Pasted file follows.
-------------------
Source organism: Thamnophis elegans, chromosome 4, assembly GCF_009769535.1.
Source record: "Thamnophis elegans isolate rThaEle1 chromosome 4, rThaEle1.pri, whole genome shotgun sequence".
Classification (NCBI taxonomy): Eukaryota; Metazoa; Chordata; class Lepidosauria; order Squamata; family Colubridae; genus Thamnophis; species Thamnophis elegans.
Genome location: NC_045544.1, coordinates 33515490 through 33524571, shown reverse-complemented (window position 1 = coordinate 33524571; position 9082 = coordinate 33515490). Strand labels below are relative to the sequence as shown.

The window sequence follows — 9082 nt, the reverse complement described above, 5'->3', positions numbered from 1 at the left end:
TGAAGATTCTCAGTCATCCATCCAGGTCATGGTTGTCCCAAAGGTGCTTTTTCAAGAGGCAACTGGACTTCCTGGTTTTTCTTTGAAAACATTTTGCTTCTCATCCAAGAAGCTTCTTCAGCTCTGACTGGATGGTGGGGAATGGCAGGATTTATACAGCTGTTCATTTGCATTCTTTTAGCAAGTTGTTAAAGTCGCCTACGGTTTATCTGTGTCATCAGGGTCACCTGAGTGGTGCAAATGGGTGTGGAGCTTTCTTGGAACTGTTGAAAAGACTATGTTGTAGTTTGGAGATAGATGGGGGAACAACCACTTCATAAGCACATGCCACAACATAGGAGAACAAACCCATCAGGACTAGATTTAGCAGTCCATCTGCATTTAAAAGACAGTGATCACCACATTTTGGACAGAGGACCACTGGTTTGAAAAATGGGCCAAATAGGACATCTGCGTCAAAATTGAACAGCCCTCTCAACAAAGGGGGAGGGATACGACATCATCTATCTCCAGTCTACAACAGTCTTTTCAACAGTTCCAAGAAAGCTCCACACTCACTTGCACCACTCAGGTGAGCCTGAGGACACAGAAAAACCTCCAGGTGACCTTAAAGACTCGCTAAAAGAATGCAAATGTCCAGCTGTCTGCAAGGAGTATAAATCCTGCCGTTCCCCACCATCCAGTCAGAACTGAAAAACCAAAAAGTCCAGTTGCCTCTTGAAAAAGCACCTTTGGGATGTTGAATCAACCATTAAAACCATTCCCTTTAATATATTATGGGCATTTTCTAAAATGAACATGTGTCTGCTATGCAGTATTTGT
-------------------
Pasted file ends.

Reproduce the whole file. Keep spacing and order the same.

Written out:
Source organism: Thamnophis elegans, chromosome 4, assembly GCF_009769535.1.
Source record: "Thamnophis elegans isolate rThaEle1 chromosome 4, rThaEle1.pri, whole genome shotgun sequence".
Classification (NCBI taxonomy): Eukaryota; Metazoa; Chordata; class Lepidosauria; order Squamata; family Colubridae; genus Thamnophis; species Thamnophis elegans.
Genome location: NC_045544.1, coordinates 33515490 through 33524571, shown reverse-complemented (window position 1 = coordinate 33524571; position 9082 = coordinate 33515490). Strand labels below are relative to the sequence as shown.

The window sequence follows — 9082 nt, the reverse complement described above, 5'->3', positions numbered from 1 at the left end:
TGAAGATTCTCAGTCATCCATCCAGGTCATGGTTGTCCCAAAGGTGCTTTTTCAAGAGGCAACTGGACTTCCTGGTTTTTCTTTGAAAACATTTTGCTTCTCATCCAAGAAGCTTCTTCAGCTCTGACTGGATGGTGGGGAATGGCAGGATTTATACAGCTGTTCATTTGCATTCTTTTAGCAAGTTGTTAAAGTCGCCTACGGTTTATCTGTGTCATCAGGGTCACCTGAGTGGTGCAAATGGGTGTGGAGCTTTCTTGGAACTGTTGAAAAGACTATGTTGTAGTTTGGAGATAGATGGGGGAACAACCACTTCATAAGCACATGCCACAACATAGGAGAACAAACCCATCAGGACTAGATTTAGCAGTCCATCTGCATTTAAAAGACAGTGATCACCACATTTTGGACAGAGGACCACTGGTTTGAAAAATGGGCCAAATAGGACATCTGCGTCAAAATTGAACAGCCCTCTCAACAAAGGGGGAGGGATACGACATCATCTATCTCCAGTCTACAACAGTCTTTTCAACAGTTCCAAGAAAGCTCCACACTCACTTGCACCACTCAGGTGAGCCTGAGGACACAGAAAAACCTCCAGGTGACCTTAAAGACTCGCTAAAAGAATGCAAATGTCCAGCTGTCTGCAAGGAGTATAAATCCTGCCGTTCCCCACCATCCAGTCAGAACTGAAAAACCAAAAAGTCCAGTTGCCTCTTGAAAAAGCACCTTTGGGATGTTGAATCAACCATTAAAACCATTCCCTTTAATATATTATGGGCATTTTCTAAAATGAACATGTGTCTGCTATGCAGTATTTGT